Today, one of the greatest Jewish American novelists of all time celebrates a big milestone. But even as Herman Wouk celebrates his 100th birthday, the literary giant shows no signs of slowing down.
Simon & Schuster recently announced that it would be publishing Wouk’s memoir – his first – 'Sailor and Fiddler: Reflections of a 100-Year-Old Author' in December.
Born in 1915 to a Russian immigrant family, Wouk grew up in the Bronx and graduated with a B.A. from Columbia University. After a brief stint in radio (he wrote sketches for the Fred Allen show) he joined the United States Navy, serving in the pacific during WWII. It was his experience in the navy that inspired his first great literary success, ‘The Caine Mutiny’. The book sold millions of copies, won him a Pulitzer, and stayed on bestseller lists for two consecutive years after it was published in 1951.
“Herman Wouk has a fair claim to stand among the greatest American war novelists of them all,” David Frum recently wrote in the Atlantic.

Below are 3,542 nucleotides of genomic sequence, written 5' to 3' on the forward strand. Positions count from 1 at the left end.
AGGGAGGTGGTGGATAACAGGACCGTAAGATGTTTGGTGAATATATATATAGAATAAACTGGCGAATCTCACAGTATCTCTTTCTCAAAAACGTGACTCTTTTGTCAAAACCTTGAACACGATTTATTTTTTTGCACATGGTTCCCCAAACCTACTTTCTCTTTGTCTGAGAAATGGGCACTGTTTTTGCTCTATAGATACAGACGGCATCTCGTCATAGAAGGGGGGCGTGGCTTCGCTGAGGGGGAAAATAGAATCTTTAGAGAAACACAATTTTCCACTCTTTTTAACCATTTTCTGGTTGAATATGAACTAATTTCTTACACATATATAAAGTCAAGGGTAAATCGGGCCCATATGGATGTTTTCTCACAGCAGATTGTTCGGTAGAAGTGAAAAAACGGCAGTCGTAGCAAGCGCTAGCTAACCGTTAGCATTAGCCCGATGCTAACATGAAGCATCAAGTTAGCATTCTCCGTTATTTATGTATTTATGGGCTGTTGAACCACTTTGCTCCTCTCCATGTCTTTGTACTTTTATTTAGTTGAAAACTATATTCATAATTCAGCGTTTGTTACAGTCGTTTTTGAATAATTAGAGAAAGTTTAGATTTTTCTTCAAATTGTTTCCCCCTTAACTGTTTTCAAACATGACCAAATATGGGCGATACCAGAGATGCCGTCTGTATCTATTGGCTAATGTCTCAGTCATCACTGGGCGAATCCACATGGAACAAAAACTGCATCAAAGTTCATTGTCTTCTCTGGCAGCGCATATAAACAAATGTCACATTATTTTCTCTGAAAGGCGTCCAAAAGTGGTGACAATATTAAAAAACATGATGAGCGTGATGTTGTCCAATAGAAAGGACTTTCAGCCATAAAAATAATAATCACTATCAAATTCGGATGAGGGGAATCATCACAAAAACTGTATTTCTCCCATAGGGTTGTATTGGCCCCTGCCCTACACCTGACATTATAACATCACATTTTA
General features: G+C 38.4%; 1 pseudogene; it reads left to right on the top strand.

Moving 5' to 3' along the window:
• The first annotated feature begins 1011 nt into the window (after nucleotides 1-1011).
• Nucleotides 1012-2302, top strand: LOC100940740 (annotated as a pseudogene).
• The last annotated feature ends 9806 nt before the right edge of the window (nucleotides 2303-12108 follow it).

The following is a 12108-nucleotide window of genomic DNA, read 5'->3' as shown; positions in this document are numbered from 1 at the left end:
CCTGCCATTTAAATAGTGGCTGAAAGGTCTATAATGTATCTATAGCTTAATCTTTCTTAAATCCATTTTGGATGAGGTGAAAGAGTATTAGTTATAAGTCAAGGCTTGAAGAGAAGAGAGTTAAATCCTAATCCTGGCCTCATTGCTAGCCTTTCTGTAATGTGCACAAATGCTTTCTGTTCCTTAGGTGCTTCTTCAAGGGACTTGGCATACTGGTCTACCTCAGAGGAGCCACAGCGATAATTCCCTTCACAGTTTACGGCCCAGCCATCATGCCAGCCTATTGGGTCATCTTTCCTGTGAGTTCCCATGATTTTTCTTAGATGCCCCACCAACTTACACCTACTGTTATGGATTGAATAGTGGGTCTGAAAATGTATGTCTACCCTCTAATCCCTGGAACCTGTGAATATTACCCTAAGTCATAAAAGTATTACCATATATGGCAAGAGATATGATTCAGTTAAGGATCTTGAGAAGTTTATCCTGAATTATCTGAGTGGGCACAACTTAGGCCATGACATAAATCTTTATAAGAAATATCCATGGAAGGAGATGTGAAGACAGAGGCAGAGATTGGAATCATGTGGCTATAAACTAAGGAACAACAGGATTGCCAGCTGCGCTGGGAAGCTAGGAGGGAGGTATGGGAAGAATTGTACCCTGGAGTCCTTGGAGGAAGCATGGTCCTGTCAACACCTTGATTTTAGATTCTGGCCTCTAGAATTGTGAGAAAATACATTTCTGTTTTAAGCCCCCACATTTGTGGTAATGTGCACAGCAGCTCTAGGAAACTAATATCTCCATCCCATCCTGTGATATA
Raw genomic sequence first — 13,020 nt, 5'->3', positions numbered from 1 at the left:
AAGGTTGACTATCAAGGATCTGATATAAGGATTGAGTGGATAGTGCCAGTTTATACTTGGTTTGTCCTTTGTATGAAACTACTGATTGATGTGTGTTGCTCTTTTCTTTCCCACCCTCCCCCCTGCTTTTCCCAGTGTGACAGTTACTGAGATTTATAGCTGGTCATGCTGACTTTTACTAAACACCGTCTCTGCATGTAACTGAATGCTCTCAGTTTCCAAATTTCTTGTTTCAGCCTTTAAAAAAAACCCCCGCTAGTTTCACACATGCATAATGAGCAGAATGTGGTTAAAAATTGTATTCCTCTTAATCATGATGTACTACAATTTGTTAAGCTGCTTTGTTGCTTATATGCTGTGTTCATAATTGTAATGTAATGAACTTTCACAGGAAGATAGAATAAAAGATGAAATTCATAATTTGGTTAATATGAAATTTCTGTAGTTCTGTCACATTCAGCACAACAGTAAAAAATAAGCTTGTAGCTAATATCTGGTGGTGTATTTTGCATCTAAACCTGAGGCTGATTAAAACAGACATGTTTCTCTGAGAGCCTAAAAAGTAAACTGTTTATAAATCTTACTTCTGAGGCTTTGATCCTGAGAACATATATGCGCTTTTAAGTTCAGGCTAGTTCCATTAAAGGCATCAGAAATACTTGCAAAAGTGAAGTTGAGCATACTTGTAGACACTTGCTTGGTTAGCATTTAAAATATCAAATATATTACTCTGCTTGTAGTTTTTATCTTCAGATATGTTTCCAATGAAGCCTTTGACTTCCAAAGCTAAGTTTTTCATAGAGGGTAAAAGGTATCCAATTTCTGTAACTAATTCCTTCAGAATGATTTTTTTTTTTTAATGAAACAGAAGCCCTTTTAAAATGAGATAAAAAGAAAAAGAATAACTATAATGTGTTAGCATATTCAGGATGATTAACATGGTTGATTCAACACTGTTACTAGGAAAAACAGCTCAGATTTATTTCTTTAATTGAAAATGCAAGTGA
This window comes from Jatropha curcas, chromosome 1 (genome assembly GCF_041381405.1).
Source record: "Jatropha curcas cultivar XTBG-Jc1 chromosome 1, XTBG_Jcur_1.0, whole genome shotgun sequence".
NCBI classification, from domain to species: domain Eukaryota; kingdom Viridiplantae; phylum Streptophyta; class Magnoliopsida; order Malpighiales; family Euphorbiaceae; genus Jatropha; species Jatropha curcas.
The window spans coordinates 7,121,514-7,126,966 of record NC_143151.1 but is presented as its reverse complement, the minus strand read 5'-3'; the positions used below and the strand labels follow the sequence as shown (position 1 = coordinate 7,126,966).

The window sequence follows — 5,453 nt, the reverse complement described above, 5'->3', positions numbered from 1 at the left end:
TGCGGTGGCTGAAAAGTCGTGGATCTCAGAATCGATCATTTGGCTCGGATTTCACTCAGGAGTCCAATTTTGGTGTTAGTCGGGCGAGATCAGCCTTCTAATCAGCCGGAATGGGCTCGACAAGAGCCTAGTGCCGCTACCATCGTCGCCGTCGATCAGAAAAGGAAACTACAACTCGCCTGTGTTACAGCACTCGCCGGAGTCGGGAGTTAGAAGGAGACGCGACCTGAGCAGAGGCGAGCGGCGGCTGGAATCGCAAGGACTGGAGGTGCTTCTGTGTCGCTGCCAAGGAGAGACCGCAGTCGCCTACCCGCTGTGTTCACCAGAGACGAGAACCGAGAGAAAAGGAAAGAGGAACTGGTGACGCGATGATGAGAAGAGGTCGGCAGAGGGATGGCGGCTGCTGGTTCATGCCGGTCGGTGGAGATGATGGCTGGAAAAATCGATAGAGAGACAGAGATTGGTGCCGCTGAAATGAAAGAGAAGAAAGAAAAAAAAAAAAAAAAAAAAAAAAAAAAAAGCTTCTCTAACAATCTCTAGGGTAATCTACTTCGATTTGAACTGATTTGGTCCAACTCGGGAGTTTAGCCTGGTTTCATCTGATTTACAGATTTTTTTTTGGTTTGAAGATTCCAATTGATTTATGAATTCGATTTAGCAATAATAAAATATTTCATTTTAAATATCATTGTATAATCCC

Over the span of his lengthy career Wouk won acclaim for his work. Aside from the 1952 Pulitzer Prize for Fiction, he won America’s first Library of Congress fiction award in 2008. The award was later renamed the Herman Wouk award in his honor.
Wouk — who grew up in a secular Jewish home, but became more observant as a young adult — wrote about themes closer to home, exploring Judaism, Jews and Jewishness in many of his books. In 1959 he published ‘This Is My God’. In his own words, "A fairly short and clear account of the Jewish faith from a personal viewpoint.” He dedicated the book to his grandfather, a Rabbi from Minsk.
In ‘The Winds of War’ and ‘War and Remembrance’ he wrote about the Holocaust, and his twin historical novels, ‘The Hope’ and ‘The Glory’ discussed the state of Israel.
But perhaps his greatest work was his treatment of American Jewish life in ‘Marjorie Morningstar’, a novel about a starry-eyed young, Jewish girl — who seeks fame and love — but arguably doesn’t get either.
One of the most popular novels of 1955, it brought Jewish themes to a broader audience, challenging conventional publishing along the way.
Mazel tov, Mr. Wouk! To many more.